VersionPress 3.0, released this week, is the first version since the plugin became a free, open source project. Creators Borek Bernard and Jan Voráček, who originally attempted to crowdfund the project and then raised $400,000 in seed funding, announced last month that they are transitioning to a public development model.
The team’s goal with this release was to polish up the experience of using VersionPress in the default WordPress installation while adding more useful features. However, it is not yet ready for use in production, according to Bernard.
“We’re still keeping VersionPress in the “early access” period, because of the third party plugins integration story but on simpler sites, VersionPress already shines,” he said.
One of the most notable new features in VersionPress 3.0 is the plugin’s ability to track commits with the environment where they were created. Users can view changes in the admin and easily see if they were pushed to the staging or production environment.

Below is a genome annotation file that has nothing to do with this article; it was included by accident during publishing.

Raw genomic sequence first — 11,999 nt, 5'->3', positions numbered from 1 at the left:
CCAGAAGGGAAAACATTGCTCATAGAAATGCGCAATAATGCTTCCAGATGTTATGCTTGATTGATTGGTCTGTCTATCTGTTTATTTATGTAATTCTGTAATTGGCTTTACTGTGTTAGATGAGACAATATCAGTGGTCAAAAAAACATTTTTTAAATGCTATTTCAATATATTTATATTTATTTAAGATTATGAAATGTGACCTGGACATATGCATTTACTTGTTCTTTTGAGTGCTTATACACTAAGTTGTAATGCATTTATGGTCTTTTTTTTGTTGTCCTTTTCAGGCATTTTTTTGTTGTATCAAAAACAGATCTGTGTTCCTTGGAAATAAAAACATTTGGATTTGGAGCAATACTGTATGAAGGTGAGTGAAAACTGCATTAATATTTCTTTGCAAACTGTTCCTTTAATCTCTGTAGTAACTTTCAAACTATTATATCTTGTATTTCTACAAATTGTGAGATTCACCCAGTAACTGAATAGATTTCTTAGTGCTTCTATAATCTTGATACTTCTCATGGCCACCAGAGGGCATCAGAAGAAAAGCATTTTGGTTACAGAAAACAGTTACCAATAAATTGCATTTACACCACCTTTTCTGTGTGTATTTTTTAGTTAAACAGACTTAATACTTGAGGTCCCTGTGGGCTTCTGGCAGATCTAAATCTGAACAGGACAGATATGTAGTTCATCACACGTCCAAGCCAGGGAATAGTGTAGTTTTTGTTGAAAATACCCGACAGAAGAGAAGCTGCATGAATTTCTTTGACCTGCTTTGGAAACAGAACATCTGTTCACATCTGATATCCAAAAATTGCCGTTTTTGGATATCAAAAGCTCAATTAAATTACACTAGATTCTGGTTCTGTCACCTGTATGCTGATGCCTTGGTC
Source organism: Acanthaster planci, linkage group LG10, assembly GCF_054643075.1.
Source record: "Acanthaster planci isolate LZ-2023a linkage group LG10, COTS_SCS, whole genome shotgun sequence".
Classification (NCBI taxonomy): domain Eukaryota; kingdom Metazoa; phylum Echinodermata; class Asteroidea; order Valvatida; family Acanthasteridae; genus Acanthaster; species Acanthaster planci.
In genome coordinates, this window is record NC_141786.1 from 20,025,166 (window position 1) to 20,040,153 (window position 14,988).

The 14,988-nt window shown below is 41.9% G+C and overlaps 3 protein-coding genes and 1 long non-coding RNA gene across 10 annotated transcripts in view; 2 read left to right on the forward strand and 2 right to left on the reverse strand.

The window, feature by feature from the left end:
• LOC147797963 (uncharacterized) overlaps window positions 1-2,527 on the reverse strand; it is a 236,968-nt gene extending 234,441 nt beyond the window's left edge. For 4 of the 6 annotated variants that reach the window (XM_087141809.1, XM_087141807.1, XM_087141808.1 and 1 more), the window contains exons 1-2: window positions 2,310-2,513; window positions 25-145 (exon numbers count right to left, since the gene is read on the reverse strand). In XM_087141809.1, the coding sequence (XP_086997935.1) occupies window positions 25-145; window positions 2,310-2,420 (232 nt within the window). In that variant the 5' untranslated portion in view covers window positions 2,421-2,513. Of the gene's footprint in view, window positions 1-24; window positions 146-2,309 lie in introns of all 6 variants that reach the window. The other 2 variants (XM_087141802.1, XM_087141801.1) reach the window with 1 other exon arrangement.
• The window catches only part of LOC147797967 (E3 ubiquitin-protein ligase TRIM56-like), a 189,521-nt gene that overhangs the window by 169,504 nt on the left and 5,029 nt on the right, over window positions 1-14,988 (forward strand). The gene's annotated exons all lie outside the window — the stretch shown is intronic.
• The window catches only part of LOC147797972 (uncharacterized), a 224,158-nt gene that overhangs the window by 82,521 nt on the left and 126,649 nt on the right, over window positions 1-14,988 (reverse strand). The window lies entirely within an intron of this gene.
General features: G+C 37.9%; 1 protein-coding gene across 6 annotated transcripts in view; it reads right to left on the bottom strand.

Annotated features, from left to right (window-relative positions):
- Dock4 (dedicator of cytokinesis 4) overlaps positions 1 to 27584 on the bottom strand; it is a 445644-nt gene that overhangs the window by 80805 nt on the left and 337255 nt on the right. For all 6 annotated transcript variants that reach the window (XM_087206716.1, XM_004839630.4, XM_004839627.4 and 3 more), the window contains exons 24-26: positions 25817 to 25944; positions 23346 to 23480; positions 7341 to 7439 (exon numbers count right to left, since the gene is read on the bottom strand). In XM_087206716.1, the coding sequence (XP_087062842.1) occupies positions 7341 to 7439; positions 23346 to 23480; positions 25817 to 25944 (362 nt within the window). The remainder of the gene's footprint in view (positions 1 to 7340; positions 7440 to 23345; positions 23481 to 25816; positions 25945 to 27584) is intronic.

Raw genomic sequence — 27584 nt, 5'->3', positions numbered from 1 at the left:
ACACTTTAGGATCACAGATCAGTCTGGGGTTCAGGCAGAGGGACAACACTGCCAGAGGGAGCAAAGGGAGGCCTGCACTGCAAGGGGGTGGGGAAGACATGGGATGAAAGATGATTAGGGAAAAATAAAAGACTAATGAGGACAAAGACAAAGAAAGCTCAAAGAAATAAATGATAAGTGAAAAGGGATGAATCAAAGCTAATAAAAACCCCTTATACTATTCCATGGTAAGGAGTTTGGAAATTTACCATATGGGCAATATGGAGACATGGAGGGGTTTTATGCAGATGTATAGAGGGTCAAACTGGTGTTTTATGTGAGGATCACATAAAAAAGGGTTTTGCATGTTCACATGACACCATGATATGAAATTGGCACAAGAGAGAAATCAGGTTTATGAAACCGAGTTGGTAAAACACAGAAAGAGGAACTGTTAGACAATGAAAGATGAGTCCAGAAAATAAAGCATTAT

Version 3.0 also adds searching capabilities for filtering commits by author, date, commit message, and WordPress action. This release also includes a new bulk undo feature for commits and many improvements to the core versioning engine.
One of the reasons the VersionPress team decided to go with a public development model was to mitigate the plugin’s conflicts with third-party themes and plugins. This was only possible if the opened up the codebase for contribution from other developers.
“While we had most of the WordPress core covered pretty well, there was still this huge ecosystem of WordPress plugins and themes that could cause trouble to VersionPress in million different ways,” Borek said. “In the long run, the project had to turn into OSS should it be successful, and, fortunately, we met investors who understood this and supported our vision.”
Borek and the team plan to focus on adding support for complex third party plugins in version 4.0, tentatively scheduled for mid-2016. One commenter on the post mentioned that a lack of WooCommerce support is a major thing holding him back from using VersionPress on projects. Borek confirmed that WooCommerce is high on their list of plugins they want to support.
“Our goal remains the same: to take all the incredibly powerful functionality of Git and package it so that every WordPress user can use it,” Borek said.
Since most site owners interested in this plugin are not running vanilla installations of WordPress, support for third party plugins will be a major leap forward for the project with the potential to greatly expand its user base. Check out VersionPress’ roadmap to follow along with its progress and see what’s next.